For most of us, when we think of Jackie Chan movies, what comes to mind is comedy and crazy action, not scenes that could get anyone who broadcasts one of his films fired for the inappropriateness of the content. But, that's exactly what's now happened to the head of Iran's regional TV channel Kish IRIB, after a Jackie Chan movie which featured a love scene between the star and an actress playing a prostitute was allowed to air on Iran's Kish Island. The fact that the scene missed the nation's censors came to light when it began circulating on social media and it was noted that it was shown on television.
The film, Shinjuku Incident, is mostly a crime drama, but the sex scene in the 2009 movie shocked viewers when it aired recently. If you thought that the fact that Chan's character sleeps with a prostitute is what drew the ire of Iran's strict censorship laws, you'd be wrong. Iran doesn't allow men and women to touch on screen at all, so the idea of a love scene of any kind being broadcast on television is a big no-no. The BBC reports that the country's censors also block things such as men and women exchanging "tender words or jokes," women who are not wearing veils, as well as close-ups of any woman's face or their exposed necklines, along with negative portrayals of police and men with beards.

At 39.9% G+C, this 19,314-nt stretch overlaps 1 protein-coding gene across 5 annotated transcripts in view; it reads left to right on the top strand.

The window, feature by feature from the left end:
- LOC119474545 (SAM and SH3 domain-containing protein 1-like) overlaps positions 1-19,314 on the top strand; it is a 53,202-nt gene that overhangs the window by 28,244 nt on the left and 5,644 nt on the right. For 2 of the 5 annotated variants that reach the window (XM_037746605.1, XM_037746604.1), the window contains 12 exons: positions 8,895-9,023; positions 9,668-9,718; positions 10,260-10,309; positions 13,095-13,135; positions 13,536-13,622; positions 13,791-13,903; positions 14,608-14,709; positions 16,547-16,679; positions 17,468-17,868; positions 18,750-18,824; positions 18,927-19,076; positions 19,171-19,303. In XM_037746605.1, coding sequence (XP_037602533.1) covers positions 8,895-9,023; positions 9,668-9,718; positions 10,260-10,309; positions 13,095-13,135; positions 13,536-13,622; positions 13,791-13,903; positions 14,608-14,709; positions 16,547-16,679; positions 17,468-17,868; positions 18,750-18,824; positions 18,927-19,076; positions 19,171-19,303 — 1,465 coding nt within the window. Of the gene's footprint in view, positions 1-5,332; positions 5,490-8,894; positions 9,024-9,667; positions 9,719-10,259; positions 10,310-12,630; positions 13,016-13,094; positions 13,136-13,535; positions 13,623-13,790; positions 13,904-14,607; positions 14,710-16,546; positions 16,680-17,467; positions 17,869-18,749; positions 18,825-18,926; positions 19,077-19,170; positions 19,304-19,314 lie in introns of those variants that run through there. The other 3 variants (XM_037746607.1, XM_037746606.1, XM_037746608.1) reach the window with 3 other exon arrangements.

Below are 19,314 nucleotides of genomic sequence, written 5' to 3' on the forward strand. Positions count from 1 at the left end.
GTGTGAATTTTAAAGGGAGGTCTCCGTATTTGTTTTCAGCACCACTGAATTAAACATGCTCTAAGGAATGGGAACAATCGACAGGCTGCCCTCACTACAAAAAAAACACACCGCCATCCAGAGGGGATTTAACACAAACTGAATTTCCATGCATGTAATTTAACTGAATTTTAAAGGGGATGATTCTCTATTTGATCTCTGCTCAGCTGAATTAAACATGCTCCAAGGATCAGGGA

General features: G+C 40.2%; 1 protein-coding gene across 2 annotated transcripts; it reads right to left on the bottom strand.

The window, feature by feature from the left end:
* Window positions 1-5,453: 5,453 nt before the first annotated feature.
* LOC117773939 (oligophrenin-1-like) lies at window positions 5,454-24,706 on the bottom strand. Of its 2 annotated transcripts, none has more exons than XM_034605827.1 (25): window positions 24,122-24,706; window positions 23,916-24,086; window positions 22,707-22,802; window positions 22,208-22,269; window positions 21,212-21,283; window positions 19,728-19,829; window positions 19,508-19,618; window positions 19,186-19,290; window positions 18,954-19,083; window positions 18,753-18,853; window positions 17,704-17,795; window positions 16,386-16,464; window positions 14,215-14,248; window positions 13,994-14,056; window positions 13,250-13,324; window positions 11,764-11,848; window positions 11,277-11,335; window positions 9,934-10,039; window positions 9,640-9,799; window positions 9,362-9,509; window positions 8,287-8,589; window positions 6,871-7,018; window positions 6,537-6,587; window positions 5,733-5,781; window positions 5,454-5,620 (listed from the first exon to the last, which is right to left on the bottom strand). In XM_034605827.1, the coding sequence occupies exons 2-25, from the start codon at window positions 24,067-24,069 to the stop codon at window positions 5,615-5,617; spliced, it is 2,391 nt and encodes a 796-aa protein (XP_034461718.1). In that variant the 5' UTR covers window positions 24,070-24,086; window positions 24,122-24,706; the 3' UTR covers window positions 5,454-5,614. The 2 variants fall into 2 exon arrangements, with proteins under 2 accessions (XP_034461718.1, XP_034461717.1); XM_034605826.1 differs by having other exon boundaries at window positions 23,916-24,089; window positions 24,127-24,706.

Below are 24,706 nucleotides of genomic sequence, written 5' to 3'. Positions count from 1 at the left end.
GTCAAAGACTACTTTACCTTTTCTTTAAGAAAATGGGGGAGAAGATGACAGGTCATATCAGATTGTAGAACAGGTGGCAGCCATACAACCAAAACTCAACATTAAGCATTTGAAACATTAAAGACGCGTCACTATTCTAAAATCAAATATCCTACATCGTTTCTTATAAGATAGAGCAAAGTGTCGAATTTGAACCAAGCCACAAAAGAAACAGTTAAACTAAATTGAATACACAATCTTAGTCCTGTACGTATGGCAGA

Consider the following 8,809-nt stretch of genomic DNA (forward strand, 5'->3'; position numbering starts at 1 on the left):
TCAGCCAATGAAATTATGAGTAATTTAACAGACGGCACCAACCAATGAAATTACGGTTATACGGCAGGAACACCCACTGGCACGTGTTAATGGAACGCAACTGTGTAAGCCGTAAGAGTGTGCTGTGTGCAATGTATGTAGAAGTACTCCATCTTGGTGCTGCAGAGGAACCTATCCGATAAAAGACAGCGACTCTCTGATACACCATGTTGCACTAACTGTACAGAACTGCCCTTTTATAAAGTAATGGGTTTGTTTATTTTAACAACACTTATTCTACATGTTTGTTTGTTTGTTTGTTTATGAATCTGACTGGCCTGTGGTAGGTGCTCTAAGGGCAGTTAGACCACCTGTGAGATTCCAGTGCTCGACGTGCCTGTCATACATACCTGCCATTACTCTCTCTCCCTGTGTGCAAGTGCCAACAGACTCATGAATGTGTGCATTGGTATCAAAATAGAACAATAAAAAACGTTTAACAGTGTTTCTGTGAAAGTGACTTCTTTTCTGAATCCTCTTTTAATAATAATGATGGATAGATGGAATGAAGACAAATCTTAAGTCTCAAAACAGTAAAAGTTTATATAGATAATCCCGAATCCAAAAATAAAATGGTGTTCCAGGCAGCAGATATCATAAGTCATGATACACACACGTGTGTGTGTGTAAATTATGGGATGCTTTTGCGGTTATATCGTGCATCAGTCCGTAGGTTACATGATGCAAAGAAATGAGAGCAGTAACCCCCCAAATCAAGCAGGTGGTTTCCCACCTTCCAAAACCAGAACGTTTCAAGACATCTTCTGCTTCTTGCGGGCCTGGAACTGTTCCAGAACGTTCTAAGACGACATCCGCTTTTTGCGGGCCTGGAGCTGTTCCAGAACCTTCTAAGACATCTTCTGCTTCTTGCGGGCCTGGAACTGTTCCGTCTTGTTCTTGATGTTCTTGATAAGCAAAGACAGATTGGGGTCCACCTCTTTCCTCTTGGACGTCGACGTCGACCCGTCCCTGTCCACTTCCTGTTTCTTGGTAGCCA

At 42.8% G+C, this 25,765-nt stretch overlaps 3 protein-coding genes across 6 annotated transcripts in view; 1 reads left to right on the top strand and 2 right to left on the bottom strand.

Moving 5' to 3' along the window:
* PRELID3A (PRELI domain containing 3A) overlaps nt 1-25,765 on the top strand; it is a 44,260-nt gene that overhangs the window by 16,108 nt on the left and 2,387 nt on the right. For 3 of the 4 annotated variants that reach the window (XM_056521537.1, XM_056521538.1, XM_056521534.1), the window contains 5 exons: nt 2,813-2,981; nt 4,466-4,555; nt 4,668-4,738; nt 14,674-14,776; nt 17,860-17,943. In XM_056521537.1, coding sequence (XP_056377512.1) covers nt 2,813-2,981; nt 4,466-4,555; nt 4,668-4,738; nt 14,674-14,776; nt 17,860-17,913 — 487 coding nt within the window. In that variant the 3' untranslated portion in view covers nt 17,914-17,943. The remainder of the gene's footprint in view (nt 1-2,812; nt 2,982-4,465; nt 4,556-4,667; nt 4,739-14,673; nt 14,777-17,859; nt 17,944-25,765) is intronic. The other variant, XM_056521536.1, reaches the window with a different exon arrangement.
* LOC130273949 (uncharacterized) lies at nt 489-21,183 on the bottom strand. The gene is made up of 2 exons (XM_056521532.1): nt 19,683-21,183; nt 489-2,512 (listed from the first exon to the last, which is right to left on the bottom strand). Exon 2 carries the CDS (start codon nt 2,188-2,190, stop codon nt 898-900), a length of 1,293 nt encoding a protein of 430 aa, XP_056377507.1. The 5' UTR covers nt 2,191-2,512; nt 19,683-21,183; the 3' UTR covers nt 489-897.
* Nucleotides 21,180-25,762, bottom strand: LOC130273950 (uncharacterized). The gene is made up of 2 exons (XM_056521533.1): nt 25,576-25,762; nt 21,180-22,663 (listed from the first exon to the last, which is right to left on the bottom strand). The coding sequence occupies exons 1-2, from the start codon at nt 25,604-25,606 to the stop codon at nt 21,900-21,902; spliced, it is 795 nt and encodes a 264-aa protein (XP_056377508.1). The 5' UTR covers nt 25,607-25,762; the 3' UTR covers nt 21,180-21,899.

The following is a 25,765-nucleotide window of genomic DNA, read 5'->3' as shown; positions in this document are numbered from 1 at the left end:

According to the New York Post, the regional director general of the IRIB was fired after the airing was revealed, and several other staffers at the station were either fired as well or reprimanded. Aliasgari Ali Askari, head of the IRIB, noted to Iranian news agency ISNA that he's launched a full investigation to see just how this love scene missed the censors, and promised surprised viewers that he's looking to make sure they "seriously deal with the offenders and report them to the relevant authorities."
While many who tuned in to watch Jackie Chan's simple Chinese immigrant wage a seemingly un-winnable war against one of the largest (and most dangerous) criminal enterprises in the world were likely horrified to be suddenly subjected to a sex scene, it's clear by the fact that the airing hit social media that some people were not so taken aback. In fact, after the firing of IRIB's regional director, many Iranians took to Twitter to decry the move as hypocritical, citing last week's bus crash that killed 10 students at Tehran's Azad University, and the fact that no one has been fired over that fatal crash.
If the head of the IRIB's words are to be believed, the firings and reprimands over this incident are probably not over yet. Be sure to stay tuned to CinemaBlend and we'll keep you up to date on the most important news in TV, movies and pop culture.
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